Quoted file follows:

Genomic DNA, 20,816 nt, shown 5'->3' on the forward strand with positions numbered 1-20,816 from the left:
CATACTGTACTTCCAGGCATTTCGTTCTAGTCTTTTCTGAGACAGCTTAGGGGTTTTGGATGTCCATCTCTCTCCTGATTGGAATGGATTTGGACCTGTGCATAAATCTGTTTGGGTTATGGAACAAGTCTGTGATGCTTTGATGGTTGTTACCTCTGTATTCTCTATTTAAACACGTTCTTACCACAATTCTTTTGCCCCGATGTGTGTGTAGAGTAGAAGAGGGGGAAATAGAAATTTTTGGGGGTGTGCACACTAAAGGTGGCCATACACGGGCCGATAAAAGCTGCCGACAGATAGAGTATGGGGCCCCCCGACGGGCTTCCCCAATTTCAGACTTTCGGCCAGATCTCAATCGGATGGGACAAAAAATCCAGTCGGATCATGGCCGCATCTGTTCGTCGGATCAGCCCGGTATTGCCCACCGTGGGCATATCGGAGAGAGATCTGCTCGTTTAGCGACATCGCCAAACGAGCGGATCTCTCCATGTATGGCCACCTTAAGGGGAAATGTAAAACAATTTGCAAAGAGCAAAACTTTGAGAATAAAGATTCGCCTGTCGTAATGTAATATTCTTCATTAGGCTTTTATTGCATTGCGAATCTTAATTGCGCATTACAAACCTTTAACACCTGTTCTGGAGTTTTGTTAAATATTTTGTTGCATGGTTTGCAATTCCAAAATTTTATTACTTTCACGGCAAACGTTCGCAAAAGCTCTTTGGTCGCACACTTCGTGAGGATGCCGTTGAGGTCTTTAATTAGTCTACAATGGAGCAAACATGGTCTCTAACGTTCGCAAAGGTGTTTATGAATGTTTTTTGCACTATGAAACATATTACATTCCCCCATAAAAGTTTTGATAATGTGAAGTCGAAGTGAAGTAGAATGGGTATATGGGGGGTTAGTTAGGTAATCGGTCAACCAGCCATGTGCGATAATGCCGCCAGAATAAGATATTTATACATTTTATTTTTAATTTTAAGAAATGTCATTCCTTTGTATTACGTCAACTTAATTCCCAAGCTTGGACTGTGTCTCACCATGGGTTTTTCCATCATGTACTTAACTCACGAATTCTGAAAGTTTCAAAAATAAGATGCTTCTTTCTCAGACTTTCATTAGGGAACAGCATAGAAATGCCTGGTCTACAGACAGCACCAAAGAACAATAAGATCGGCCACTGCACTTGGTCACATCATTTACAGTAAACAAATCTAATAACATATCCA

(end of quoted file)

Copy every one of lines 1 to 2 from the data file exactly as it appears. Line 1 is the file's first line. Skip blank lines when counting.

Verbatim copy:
Genomic DNA, 20,816 nt, shown 5'->3' on the forward strand with positions numbered 1-20,816 from the left:
CATACTGTACTTCCAGGCATTTCGTTCTAGTCTTTTCTGAGACAGCTTAGGGGTTTTGGATGTCCATCTCTCTCCTGATTGGAATGGATTTGGACCTGTGCATAAATCTGTTTGGGTTATGGAACAAGTCTGTGATGCTTTGATGGTTGTTACCTCTGTATTCTCTATTTAAACACGTTCTTACCACAATTCTTTTGCCCCGATGTGTGTGTAGAGTAGAAGAGGGGGAAATAGAAATTTTTGGGGGTGTGCACACTAAAGGTGGCCATACACGGGCCGATAAAAGCTGCCGACAGATAGAGTATGGGGCCCCCCGACGGGCTTCCCCAATTTCAGACTTTCGGCCAGATCTCAATCGGATGGGACAAAAAATCCAGTCGGATCATGGCCGCATCTGTTCGTCGGATCAGCCCGGTATTGCCCACCGTGGGCATATCGGAGAGAGATCTGCTCGTTTAGCGACATCGCCAAACGAGCGGATCTCTCCATGTATGGCCACCTTAAGGGGAAATGTAAAACAATTTGCAAAGAGCAAAACTTTGAGAATAAAGATTCGCCTGTCGTAATGTAATATTCTTCATTAGGCTTTTATTGCATTGCGAATCTTAATTGCGCATTACAAACCTTTAACACCTGTTCTGGAGTTTTGTTAAATATTTTGTTGCATGGTTTGCAATTCCAAAATTTTATTACTTTCACGGCAAACGTTCGCAAAAGCTCTTTGGTCGCACACTTCGTGAGGATGCCGTTGAGGTCTTTAATTAGTCTACAATGGAGCAAACATGGTCTCTAACGTTCGCAAAGGTGTTTATGAATGTTTTTTGCACTATGAAACATATTACATTCCCCCATAAAAGTTTTGATAATGTGAAGTCGAAGTGAAGTAGAATGGGTATATGGGGGGTTAGTTAGGTAATCGGTCAACCAGCCATGTGCGATAATGCCGCCAGAATAAGATATTTATACATTTTATTTTTAATTTTAAGAAATGTCATTCCTTTGTATTACGTCAACTTAATTCCCAAGCTTGGACTGTGTCTCACCATGGGTTTTTCCATCATGTACTTAACTCACGAATTCTGAAAGTTTCAAAAATAAGATGCTTCTTTCTCAGACTTTCATTAGGGAACAGCATAGAAATGCCTGGTCTACAGACAGCACCAAAGAACAATAAGATCGGCCACTGCACTTGGTCACATCATTTACAGTAAACAAATCTAATAACATATCCA